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Millie Dowler family say "don't mess with the no-win, no-fee systems"

View profile for Kate Sweeney
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I read with interest today in the Times, that the Dowler family have written a letter to David Cameron making it clear that without the existence of the no-win, no-fee arrangement and the insurance which backs such an agreement, they “…would not have been able to start a case or even threaten it…”, in reference to the case they brought against News International, publisher of the late News of the World.

The Dowler family backed the no-win, no-fee system and have asked the Prime Minister not to mess with the system, referring to the planned Government reforms, which would likely bring an end to such a system.

It was refreshing to see a different perspective on these agreements in the press, as all too often the media uses the same in a negative way, when reporting about the alleged “compensation culture” and how such agreements simply serve to add to the cost borne by  various organisations, such as insurers, local councils and the like. As a solicitor whose livelihood depends heavily on running cases on such a basis, we are often viewed as putting self interest first when defending the validity and indeed necessity of such arrangements.

The experience of the Dowler family demonstrates only too well the all too common “David -v- Goliath” situation many individuals find themselves in, having suffered, often with life changing consequences, at the hands of large, cash rich, organisations, whom they are forced to take on in a legal case. How could an individual of even moderate means even contemplate bringing such an action, knowing that to lose would mean facing enormous legal costs?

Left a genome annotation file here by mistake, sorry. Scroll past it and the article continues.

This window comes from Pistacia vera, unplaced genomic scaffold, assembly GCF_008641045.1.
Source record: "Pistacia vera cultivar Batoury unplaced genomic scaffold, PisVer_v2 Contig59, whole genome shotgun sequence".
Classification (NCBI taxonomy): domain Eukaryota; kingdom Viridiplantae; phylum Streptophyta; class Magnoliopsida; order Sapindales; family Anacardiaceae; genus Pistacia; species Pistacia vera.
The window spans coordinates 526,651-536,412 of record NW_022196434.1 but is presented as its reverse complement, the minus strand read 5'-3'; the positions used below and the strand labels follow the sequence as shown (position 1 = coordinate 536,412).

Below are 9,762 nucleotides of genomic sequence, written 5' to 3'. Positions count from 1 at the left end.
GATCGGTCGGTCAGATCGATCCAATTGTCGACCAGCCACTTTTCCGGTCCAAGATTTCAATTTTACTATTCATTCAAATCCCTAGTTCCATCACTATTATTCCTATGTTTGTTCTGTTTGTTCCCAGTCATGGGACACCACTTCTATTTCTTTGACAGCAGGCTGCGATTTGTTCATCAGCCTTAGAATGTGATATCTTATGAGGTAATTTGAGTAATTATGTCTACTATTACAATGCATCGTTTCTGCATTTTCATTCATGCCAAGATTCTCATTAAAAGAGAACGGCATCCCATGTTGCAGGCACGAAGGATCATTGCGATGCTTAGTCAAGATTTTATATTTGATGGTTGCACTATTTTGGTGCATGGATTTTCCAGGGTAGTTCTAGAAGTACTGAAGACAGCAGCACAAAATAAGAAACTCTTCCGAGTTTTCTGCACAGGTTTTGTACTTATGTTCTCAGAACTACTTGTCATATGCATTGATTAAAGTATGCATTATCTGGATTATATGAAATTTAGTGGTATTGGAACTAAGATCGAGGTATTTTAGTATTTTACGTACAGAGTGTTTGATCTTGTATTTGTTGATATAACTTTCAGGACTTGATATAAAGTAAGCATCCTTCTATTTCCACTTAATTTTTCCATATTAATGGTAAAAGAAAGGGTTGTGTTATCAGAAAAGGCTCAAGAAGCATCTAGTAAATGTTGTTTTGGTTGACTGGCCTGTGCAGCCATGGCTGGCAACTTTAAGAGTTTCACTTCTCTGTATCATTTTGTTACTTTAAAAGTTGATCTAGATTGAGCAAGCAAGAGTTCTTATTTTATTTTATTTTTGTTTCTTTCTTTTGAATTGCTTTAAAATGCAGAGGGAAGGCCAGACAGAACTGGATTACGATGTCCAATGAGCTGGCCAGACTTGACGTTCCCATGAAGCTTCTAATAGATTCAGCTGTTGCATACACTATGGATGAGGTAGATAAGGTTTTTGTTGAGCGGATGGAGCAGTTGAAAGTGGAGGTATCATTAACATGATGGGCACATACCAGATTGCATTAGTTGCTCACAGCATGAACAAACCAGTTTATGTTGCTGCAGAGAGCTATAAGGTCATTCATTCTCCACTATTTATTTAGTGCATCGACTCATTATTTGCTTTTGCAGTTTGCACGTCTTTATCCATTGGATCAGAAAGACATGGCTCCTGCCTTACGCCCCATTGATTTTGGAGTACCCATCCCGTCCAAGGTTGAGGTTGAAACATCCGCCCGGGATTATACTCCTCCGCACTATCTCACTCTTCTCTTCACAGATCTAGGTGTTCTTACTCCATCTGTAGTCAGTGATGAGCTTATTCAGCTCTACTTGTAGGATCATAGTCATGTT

Just the thought puts many people off, and without a no-win, no-fee scheme and the insurance which backs these type of agreements, people, such as the Dowler family, and not just people who have suffered personal injury, would never be able to obtain justice and compensation. They would be left, hurt, damaged and still suffering by massive organisations, who know they have the upper hand, because they are large, and powerful and have endless means and expertise.

There is no doubt that the existence of Claims Management Companies, coupled with the ability to advertise legal services, which is a relatively recent phenomenon, has led to some debate that there is a “compensation culture” developing in this country, and I can see that viewpoint.

In the main however, I would venture to suggest that mostly it is media hype leading to hysteria about such a culture. It is not reality. And surely, it is only right and proper, in the 21st century, that people are aware of their rights? That they are not afraid to bring those to justice, who have done wrong, and that they have access to justice, which in many cases, is by means of a “no-win, no fee” arrangement.  

Des Hudson, Chief Executive of the Law Society for England and Wales commented with regards to the actions of the Dowler family: “After all they have been through we welcome – and are humbled by – the intervention of the Dowler family in this debate. They have succeeded in making it clear to the Prime Minister that it is ordinary families with terrible life challenges that will be impacted the most. They will be the losers”.

I couldn’t agree with him more, what a remarkable family the Dowler family are.

By personal injury solicitor and Stephensons’ Partner, Kate Sweeney

 

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